Five years ago, the phrase “teacher leadership” was new and foreign. Now teachers across the country are involved in leadership that informs local and national decisions about education. Yet, so many questions remain about the role of teacher leaders.
Five years ago, I joined CTQ’s virtual community—then a listserv where conversations between accomplished teachers across the nation were conducted through emails. The term “teacher leader” was new to me. I remember one of the very first conversation threads I read through with keen interest was on the question someone posed: What is teacher leadership? The teachers had amazing things to say about the potential of teachers to change the course of education for the better. CTQ community members mentioned the text, Awakening the sleeping giant: Helping teachers develop as leaders, which was one of the only books out about teacher leadership and its huge, untapped potential. I was working in a school where there were almost no formal teacher leadership roles, and change most often came in the form of mandates from the district.
Five years later, the landscape I see in New York City schools and in many other states where I have teacher friends and colleagues is abundant with leadership opportunities for teachers. The various roles exist at the school level (including entirely teacher-led schools), through outside organizations such as the Center for Teaching Quality, teacher preparation schools, and to a lesser extent at district and state levels, though the US DOE is in its fourth year of employing both part-time and full-time teaching ambassadors now.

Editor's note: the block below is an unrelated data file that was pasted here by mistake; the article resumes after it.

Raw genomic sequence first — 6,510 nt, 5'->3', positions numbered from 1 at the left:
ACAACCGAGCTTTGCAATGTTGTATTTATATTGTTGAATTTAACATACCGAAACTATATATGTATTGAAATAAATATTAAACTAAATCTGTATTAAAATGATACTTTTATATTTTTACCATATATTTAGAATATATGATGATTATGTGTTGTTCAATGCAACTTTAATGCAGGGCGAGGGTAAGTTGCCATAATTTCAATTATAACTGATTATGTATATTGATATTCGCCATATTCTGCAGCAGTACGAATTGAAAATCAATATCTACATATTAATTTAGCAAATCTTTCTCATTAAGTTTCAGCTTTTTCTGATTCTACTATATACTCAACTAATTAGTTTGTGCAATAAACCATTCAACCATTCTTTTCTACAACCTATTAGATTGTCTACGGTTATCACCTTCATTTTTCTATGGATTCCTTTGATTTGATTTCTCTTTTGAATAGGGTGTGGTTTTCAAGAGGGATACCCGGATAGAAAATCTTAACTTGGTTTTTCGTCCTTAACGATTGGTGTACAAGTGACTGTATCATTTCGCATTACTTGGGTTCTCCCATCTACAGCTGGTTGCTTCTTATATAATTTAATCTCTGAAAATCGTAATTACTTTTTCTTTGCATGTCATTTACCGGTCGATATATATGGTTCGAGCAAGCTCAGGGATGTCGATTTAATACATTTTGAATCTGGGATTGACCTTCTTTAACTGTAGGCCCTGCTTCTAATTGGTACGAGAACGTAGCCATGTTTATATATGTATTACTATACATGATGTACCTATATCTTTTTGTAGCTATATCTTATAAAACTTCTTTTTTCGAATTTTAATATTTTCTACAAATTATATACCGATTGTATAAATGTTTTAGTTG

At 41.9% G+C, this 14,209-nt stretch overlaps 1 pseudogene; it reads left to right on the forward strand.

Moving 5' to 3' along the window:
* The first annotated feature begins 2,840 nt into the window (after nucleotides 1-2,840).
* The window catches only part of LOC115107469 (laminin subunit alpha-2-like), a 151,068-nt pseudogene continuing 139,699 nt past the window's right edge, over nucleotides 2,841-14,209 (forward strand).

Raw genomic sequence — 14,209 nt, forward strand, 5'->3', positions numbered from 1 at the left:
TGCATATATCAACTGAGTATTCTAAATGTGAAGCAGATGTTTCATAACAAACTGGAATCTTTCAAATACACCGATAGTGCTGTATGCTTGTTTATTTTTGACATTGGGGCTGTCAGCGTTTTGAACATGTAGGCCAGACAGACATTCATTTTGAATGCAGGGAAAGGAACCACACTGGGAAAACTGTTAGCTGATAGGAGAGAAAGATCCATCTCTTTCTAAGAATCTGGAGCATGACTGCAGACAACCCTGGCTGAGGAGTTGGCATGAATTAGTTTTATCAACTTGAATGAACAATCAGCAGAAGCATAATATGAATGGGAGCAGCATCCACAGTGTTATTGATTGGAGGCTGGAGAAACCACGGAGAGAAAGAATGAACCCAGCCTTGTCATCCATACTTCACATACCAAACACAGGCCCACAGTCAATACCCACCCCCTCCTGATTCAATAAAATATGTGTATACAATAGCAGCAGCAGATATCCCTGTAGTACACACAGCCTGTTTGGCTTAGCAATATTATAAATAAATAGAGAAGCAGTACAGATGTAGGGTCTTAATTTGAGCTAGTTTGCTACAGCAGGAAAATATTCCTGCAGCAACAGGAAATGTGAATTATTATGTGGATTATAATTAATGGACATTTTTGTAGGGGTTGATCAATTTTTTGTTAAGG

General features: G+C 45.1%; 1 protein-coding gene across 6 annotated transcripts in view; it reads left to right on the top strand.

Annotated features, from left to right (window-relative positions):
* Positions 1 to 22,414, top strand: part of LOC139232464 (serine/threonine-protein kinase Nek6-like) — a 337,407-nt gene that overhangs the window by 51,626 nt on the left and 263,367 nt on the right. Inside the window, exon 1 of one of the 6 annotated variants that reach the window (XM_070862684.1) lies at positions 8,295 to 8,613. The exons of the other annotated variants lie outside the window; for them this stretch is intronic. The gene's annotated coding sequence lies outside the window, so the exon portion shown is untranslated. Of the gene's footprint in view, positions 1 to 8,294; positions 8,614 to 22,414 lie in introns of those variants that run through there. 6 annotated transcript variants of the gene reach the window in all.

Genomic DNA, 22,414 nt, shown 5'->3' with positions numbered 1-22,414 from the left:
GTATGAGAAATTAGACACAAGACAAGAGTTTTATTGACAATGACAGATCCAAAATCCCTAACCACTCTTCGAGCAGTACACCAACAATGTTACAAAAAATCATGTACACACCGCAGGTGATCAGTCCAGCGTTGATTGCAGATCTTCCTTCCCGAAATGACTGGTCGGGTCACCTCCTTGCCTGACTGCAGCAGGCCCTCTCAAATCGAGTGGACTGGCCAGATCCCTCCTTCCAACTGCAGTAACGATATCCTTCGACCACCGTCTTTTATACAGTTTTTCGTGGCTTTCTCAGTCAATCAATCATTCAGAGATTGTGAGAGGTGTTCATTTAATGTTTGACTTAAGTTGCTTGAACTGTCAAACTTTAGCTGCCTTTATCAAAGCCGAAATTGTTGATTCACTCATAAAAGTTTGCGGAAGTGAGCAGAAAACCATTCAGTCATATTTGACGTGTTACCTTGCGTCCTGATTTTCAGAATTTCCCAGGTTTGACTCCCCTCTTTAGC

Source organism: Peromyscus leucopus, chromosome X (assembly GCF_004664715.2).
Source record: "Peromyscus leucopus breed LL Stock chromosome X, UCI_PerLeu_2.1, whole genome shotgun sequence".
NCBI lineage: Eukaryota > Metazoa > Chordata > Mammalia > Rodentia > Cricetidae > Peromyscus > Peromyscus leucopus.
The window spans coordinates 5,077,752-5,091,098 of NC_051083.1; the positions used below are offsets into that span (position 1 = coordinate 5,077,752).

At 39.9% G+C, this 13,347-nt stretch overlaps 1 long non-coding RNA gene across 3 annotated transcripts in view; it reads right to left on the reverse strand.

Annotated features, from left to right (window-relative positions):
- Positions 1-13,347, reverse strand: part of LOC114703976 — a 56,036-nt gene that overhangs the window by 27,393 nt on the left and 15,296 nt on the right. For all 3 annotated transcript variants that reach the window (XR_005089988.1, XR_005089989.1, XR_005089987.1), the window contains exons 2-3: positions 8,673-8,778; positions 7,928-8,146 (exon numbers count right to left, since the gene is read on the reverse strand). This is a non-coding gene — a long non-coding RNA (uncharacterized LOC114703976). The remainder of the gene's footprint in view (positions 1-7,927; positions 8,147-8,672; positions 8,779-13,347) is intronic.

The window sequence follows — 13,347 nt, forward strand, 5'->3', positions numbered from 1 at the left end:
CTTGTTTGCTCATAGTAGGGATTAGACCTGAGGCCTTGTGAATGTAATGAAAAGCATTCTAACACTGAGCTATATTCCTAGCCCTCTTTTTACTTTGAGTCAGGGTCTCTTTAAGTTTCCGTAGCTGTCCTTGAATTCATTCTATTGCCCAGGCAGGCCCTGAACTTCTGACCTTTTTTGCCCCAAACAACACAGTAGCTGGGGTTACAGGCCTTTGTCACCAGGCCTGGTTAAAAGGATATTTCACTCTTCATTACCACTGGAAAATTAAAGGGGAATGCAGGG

In the last five years, I’ve personally had the opportunity to try out many teacher leadership roles—from grade team leader, department chair, action researcher, and cooperating teacher, to edublogger, coauthor of TEACHING 2030, speaker at education policy conferences, presenter at curriculum workshops, and curriculum consultant. That’s a lot, and this has been possible because of the years of work of progressive organizations like CTQ, progressive school leaders and policymakers, and most of all, actual teacher leaders who helped pave the way.
The sea change toward teacher leadership is worthy of pause and celebration. Teacher leadership is not a foreign concept anymore. It’s (almost) expected that schools provide leadership opportunities for teachers.
So where are we now? Our work—on this large a scale—is still in its infancy. What are teacher leaders doing and what impact are we having? Does the answer to that question vary as much as our classroom teaching does? What kind of leaders are we and what is our function? Do we have the resources we need to be effective leaders? Toward what are we leading? Does that depend entirely on our context or do teacher leaders have common goals?